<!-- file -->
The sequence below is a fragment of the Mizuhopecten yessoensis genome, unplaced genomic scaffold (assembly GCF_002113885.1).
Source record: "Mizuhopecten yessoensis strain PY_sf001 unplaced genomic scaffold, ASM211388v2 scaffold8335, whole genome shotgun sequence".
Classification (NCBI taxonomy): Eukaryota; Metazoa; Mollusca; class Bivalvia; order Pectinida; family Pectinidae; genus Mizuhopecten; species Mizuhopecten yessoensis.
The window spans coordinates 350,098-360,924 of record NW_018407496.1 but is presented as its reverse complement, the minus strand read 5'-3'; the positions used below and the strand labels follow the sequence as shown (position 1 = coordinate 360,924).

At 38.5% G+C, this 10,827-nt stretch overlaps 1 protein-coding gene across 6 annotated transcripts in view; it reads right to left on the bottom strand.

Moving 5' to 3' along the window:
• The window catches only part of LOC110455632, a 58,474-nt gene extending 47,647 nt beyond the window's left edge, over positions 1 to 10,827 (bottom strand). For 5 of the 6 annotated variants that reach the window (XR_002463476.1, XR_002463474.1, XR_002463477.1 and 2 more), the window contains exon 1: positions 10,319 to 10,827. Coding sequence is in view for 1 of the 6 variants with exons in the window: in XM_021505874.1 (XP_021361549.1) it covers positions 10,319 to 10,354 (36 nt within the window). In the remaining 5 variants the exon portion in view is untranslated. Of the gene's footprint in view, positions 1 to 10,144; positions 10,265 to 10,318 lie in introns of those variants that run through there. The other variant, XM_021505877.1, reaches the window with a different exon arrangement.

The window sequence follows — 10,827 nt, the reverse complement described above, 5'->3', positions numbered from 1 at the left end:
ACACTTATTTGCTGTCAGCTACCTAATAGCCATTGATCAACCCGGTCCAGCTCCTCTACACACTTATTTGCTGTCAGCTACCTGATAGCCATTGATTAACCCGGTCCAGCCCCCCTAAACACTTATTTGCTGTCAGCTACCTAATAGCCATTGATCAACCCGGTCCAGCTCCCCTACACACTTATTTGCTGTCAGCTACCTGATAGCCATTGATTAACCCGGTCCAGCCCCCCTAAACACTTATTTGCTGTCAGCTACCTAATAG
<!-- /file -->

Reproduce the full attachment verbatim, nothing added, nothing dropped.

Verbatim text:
The sequence below is a fragment of the Mizuhopecten yessoensis genome, unplaced genomic scaffold (assembly GCF_002113885.1).
Source record: "Mizuhopecten yessoensis strain PY_sf001 unplaced genomic scaffold, ASM211388v2 scaffold8335, whole genome shotgun sequence".
Classification (NCBI taxonomy): Eukaryota; Metazoa; Mollusca; class Bivalvia; order Pectinida; family Pectinidae; genus Mizuhopecten; species Mizuhopecten yessoensis.
The window spans coordinates 350,098-360,924 of record NW_018407496.1 but is presented as its reverse complement, the minus strand read 5'-3'; the positions used below and the strand labels follow the sequence as shown (position 1 = coordinate 360,924).

At 38.5% G+C, this 10,827-nt stretch overlaps 1 protein-coding gene across 6 annotated transcripts in view; it reads right to left on the bottom strand.

Moving 5' to 3' along the window:
• The window catches only part of LOC110455632, a 58,474-nt gene extending 47,647 nt beyond the window's left edge, over positions 1 to 10,827 (bottom strand). For 5 of the 6 annotated variants that reach the window (XR_002463476.1, XR_002463474.1, XR_002463477.1 and 2 more), the window contains exon 1: positions 10,319 to 10,827. Coding sequence is in view for 1 of the 6 variants with exons in the window: in XM_021505874.1 (XP_021361549.1) it covers positions 10,319 to 10,354 (36 nt within the window). In the remaining 5 variants the exon portion in view is untranslated. Of the gene's footprint in view, positions 1 to 10,144; positions 10,265 to 10,318 lie in introns of those variants that run through there. The other variant, XM_021505877.1, reaches the window with a different exon arrangement.

The window sequence follows — 10,827 nt, the reverse complement described above, 5'->3', positions numbered from 1 at the left end:
ACACTTATTTGCTGTCAGCTACCTAATAGCCATTGATCAACCCGGTCCAGCTCCTCTACACACTTATTTGCTGTCAGCTACCTGATAGCCATTGATTAACCCGGTCCAGCCCCCCTAAACACTTATTTGCTGTCAGCTACCTAATAGCCATTGATCAACCCGGTCCAGCTCCCCTACACACTTATTTGCTGTCAGCTACCTGATAGCCATTGATTAACCCGGTCCAGCCCCCCTAAACACTTATTTGCTGTCAGCTACCTAATAG